May 18, 2022

Prehistoric tooth of young girl found in Laos could help us understand modern human evolution


The tooth of a young girl found in a cave in Laos has been revealed to belong to a group of prehistoric human relatives known as Denisovans, and the discovery is helping researchers better understand modern human evolution. 

Denisovans are relatively newly discovered human relative, as their remains were first discovered in a Siberian cave in northern Russia in 2010. More remains have been found since then, including bones at least 200,000 years old and a jawbone found in Tibet.

However the discovery of the tooth, a molar, in Laos is the first time Denisovans have been found in Southeast Asia, and provides a link to the modern humans who live in the area today. Their findings were published in the journal Nature Communications on Tuesday

“When we found the tooth, we were astonished because we weren’t looking for Denisovans or even anticipating this type of discovery,” Laura Shackelford, co-author and paleoanthropologist at the University of Illinois Urbana-Champaign, told USA TODAY via email.

A close up of the tooth found in Laos.

The tooth was found near Tam Ngu Hao in a location known as Cobra Cave, around 150 miles north of the Laos capital of Vientiane. It is similar to a modern human tooth, the only difference is the cusp and ridges on its surface. Found in 2018, the fossil likely ended up in the cave during a flooding event, as it was found among other animal fossils. 

“This is the first time we have found anything this far south. The finding of the molar thus changes our understanding of the geographical distribution of ​​the Denisovans,” Eske Willerslev, co-author of the study and professor at the University of Copenhagen in Denmark, said in a statement

The humid conditions of Laos meant the DNA of the tooth wasn’t well preserved, but by analyzing the sediment the tooth was in, researchers were able to estimate the tooth is 131,000-to-164,000-years-old. Ancient proteins found in the fossil suggested it belonged to a young female Denisovan, aged 3 to 8.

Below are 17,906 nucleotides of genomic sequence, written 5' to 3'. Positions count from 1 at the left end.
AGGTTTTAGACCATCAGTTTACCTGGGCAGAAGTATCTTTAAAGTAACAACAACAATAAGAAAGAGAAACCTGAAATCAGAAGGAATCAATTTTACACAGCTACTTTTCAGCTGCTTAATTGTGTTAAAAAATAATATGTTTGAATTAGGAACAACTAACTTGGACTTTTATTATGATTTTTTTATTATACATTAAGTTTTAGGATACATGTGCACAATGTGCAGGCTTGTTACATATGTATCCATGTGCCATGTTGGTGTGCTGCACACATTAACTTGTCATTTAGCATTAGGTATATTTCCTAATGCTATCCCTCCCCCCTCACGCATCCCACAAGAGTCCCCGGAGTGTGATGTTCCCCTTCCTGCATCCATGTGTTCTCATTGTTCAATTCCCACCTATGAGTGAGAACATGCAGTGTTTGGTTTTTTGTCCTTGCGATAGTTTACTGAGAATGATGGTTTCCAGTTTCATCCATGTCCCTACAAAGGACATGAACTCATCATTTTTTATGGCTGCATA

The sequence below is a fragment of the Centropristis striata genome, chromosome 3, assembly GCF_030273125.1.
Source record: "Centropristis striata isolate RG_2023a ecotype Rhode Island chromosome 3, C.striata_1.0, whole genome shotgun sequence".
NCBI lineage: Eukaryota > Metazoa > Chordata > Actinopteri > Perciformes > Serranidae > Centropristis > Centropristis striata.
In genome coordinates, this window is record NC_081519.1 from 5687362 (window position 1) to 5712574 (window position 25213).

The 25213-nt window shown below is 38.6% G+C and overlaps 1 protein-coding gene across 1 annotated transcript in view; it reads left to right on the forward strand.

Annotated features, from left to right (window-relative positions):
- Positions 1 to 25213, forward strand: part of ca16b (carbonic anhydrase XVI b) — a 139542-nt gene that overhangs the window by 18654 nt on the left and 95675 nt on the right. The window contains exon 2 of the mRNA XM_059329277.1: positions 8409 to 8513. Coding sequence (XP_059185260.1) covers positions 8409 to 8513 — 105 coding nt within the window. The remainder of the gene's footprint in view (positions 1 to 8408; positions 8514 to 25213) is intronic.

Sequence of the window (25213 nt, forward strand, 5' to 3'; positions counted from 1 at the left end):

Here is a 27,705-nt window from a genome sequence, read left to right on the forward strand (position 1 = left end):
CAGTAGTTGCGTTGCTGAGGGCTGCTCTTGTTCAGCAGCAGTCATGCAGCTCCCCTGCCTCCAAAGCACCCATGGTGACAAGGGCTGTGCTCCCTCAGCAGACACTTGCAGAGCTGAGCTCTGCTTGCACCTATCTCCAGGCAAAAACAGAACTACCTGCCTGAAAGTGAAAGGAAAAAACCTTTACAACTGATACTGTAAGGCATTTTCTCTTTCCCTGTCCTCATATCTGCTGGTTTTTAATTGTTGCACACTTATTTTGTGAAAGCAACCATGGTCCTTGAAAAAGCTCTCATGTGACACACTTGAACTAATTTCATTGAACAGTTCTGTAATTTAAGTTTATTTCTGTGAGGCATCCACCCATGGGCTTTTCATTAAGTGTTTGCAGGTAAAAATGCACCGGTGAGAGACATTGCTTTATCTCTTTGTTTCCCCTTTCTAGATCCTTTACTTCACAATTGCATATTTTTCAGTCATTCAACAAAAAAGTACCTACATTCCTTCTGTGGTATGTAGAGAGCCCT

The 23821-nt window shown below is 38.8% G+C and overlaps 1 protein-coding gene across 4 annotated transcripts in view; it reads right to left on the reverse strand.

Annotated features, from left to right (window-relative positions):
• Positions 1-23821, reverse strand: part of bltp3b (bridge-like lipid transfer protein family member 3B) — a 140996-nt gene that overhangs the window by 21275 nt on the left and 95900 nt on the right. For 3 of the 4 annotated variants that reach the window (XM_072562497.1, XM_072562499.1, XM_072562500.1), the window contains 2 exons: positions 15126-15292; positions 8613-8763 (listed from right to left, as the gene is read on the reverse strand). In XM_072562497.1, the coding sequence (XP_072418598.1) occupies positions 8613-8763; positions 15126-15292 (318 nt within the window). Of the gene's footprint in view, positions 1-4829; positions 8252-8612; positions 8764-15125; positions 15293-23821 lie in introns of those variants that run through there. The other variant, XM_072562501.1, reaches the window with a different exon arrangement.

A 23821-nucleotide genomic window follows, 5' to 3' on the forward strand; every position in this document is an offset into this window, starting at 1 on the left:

“Because the molar had not erupted yet, hence not worn out, we could also with great certainty assess the girl’s age,” said Fabrice Demeter, lead author of the study and assistant professor at the University of Copenhagen.

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Researchers believe the discovery of the Denisovan in the region adds another piece to the puzzle in human evolution. They knew modern natives in the Philippines, Australia and the Oceania area of Melanesia shared 5% of their DNA with Denisovans, as well as other Southeast Asia populations, but researchers were unsure how that came to be. 

The tooth gives proof the species was in the area, and at some point in time, interbred with modern humans in southeast Asia.

“The Tam Ngu Hao 2 molar gives tangible evidence of what we have previously known based on this genetic data,” Shackelford said. 

Denisovans are related to Neanderthals. The two species existed at the same time period, but they never intertwined geographically. There is also less known about Denisovans since they were discovered so recently.

“We really have no idea what they looked like or how they may have been similar to or different from modern humans or Neandertals,” Shackelford said.

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But what the tooth also shows is that Denisovans were very adaptable to extreme weather. The original location where they were found in Siberia indicates they were able to live in the cold Arctic conditions like Neanderthals, but they also could adapt to the tropic region in Southeast Asia.

Shackleford added they are just “scratching the surface” on understanding Denisovans, but the goal is to find more fossils in hopes to get an idea of their growth and development, and what they may have looked like.

“Given that there are only a handful of fossils, there is room for even more uncertainty,” she said.

Follow Jordan Mendoza on Twitter: @jordan_mendoza5.

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